July 14The Silent Patient, Chapter 1 opening
I don’t know why I’m writing this.
That’s not true. Maybe I do know and just don’t want to admit it to myself.
Alicia Berenson’s life is seemingly perfect. A famous painter married to an in-demand fashion photographer, she lives in a grand house with big windows overlooking a park in one of London’s most desirable areas. One evening her husband Gabriel returns home late from a fashion shoot, and Alicia shoots him five times in the face, and then never speaks another word.
Alicia’s refusal to talk, or give any kind of explanation, turns a domestic tragedy into something far grander, a mystery that captures the public imagination and casts Alicia into notoriety. The price of her art skyrockets, and she, the silent patient, is hidden away from the tabloids and spotlight at the Grove, a secure forensic unit in North London.
Theo Faber is a criminal psychotherapist who has waited a long time for the opportunity to work with Alicia. His determination to get her to talk and unravel the mystery of why she shot her husband takes him down a twisting path into his own motivations—a search for the truth that threatens to consume him….
The Silent Patient is a shocking psychological thriller of a woman’s act of violence against her husband—and of the therapist obsessed with uncovering her motive.From Goodreads
Book Content Warnings: suicidal actions/attempt, child abuse, self harm, car accident, infidelity, assault
The Silent Patient is a book I’ve seen all over bookish social media communities over the last few months. It’s been well-loved and highly recommended as a great twisted psychological thriller by debut author Alex Michaelides. Published early 2019, The Silent Patient helped put Alex’s name on the map and enabled him to release a second successful standalone in 2021 called The Maidens. I read The Maidens a few weeks back and ended up feeling flat about it, but the experience didn’t damper my excitement for circling back to read The Silent Patient. I finally had a chance to get a hold of this first book a few weeks back through Book of the Month and dug into it with high anticipation. I especially looked forward to the London psychiatric hospital setting and first person criminal psychotherapist perspective. These elements were a satisfying hit and overall it was a fun read with a big twist at the end – I can see why there was so much hype about the book! Unfortunately I foresaw parts of the end twist that somewhat lessened its impact, but the book on whole was enjoyable and has at least one more re-read left in it. 😄
The primary perspective in The Silent Patient is from Theo’s point of view, a criminal psychotherapist who becomes invested in helping our second main character, Alicia. Theo pulls what may be a career-killing move, leaving his successful post at another institute for one at The Grove, by all accounts a floundering hospital soon to go under. Alicia has lived as a psychiatric patient there since her committal a few years back following a guilty verdict on the count of murdering her husband. During the trial and up until now she’s become infamous not only for her notorious case, but for her silence. The silent patient. Alicia refuses to talk to anyone about what happened that day, and has not said a word since. As Theo attempts to uncover the true events of that night, numerous suspects emerge and the story begins to break open.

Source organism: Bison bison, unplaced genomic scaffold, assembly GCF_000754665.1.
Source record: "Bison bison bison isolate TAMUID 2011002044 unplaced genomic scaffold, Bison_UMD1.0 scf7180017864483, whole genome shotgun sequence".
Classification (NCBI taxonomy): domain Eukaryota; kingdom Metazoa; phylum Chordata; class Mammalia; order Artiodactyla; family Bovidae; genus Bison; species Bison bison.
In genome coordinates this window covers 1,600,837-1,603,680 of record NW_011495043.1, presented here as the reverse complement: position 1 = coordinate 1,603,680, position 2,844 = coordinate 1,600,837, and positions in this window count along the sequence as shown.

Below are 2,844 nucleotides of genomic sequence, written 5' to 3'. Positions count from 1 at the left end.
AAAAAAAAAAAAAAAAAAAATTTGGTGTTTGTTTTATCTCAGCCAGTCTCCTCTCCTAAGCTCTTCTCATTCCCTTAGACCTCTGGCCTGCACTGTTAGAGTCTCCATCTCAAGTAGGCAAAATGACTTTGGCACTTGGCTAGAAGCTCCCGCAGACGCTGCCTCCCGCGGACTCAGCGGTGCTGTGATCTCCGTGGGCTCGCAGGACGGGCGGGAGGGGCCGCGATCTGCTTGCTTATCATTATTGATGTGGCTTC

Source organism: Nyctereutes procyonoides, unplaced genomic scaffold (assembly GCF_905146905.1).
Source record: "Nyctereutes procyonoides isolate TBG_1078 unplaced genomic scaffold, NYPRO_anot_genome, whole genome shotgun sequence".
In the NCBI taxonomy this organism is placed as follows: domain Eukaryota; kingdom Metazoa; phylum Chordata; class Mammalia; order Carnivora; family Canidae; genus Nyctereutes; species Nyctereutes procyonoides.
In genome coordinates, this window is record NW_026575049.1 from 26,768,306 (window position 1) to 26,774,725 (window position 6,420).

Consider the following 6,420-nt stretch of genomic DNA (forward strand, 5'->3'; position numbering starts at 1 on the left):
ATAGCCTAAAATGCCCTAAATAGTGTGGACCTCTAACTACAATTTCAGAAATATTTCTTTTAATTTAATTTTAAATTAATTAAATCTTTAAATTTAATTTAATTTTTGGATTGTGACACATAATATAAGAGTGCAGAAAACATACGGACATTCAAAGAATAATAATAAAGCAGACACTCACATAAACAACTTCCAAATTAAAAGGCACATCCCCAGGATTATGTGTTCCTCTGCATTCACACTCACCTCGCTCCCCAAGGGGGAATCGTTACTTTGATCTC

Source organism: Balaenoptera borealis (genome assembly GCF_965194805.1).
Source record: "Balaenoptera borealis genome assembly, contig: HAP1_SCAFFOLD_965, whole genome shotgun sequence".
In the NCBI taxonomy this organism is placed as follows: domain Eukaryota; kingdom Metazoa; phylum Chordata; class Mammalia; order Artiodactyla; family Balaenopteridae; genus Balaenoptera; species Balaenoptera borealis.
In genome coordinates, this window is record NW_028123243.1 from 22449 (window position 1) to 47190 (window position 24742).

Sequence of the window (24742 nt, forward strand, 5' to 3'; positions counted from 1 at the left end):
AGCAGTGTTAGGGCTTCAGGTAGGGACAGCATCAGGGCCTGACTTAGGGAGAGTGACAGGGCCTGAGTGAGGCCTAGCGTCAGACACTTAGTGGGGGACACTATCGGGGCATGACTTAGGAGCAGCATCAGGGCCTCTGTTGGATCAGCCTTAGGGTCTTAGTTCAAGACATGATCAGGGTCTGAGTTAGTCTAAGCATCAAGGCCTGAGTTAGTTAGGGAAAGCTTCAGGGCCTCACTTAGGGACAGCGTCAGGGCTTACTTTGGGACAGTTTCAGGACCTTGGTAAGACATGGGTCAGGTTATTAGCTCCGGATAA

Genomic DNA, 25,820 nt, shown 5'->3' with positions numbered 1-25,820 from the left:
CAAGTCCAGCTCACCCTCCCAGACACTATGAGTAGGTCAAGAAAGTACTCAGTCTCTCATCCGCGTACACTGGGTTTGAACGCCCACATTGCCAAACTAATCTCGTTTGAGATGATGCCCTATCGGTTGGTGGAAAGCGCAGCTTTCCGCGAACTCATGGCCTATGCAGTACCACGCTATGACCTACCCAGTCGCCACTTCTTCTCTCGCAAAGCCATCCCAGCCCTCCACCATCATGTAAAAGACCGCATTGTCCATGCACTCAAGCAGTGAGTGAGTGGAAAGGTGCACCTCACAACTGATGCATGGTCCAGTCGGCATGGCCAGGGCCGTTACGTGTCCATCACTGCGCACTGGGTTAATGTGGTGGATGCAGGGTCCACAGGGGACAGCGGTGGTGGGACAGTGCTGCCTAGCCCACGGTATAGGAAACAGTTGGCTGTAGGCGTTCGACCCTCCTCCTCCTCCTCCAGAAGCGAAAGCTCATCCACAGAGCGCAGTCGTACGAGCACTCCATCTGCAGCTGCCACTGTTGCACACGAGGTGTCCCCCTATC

It’s odd how quickly one adapts to the strange new world of a psychiatric unit. You become increasingly comfortable with madness – and not just the madness of others, but your own. We’re all crazy, I believe, just in different ways.The Silent Patient, pg18
Character-wise I felt a bit lost in this story. Although she’s one of the two main characters, Alicia was tough to connect with. Present day she’s completely flat (which makes sense being so over-medicated and depressed), and in past diary entries she presented as either chaotic or sympathetic – quite different personas. In both cases I didn’t really feel a strong sense of personality to connect with, and I didn’t have that much to root for. She’s a conundrum, and that’s mostly how she’s treated in the story as well. Theo was also interesting. Although I enjoyed his perspective, I was plagued by a nagging suspicion most of the time that never let myself connect with him either – perhaps a paranoia from reading so many thrillers 😛 In the end my sympathies floated loosely between the two. There are also plenty of potential suspects introduced as side characters in the story, but to me many didn’t seem sufficiently fleshed out.
Structurally we alternate between Theo’s present-day investigation and Alicia’s past diary entries, which eventually converge as the plot crescendos towards the end. This pattern really worked for me! Pacing was a bit slow in the beginning, but had enough elements to keep it interesting. Since it’s a psychological thriller The Silent Patient is lower on adrenaline-pumping action, but there are some violent outbursts at the institute which contrast Alicia’s stoic silence. Chapters were short so the pages flew by.
Overall while I enjoyed the concept, setting, and structure, the character work didn’t follow through for me. The ending was a good twist but unfortunately not well enough hidden in my opinion. In the end I liked the book but didn’t love it. Because I loved the idea of the book so much, however, I would probably pick up another book by Alex if it has a setting that piques my interest.
Let me know what your non-spoiler thoughts are if you’ve also had a chance to read The Silent Patient!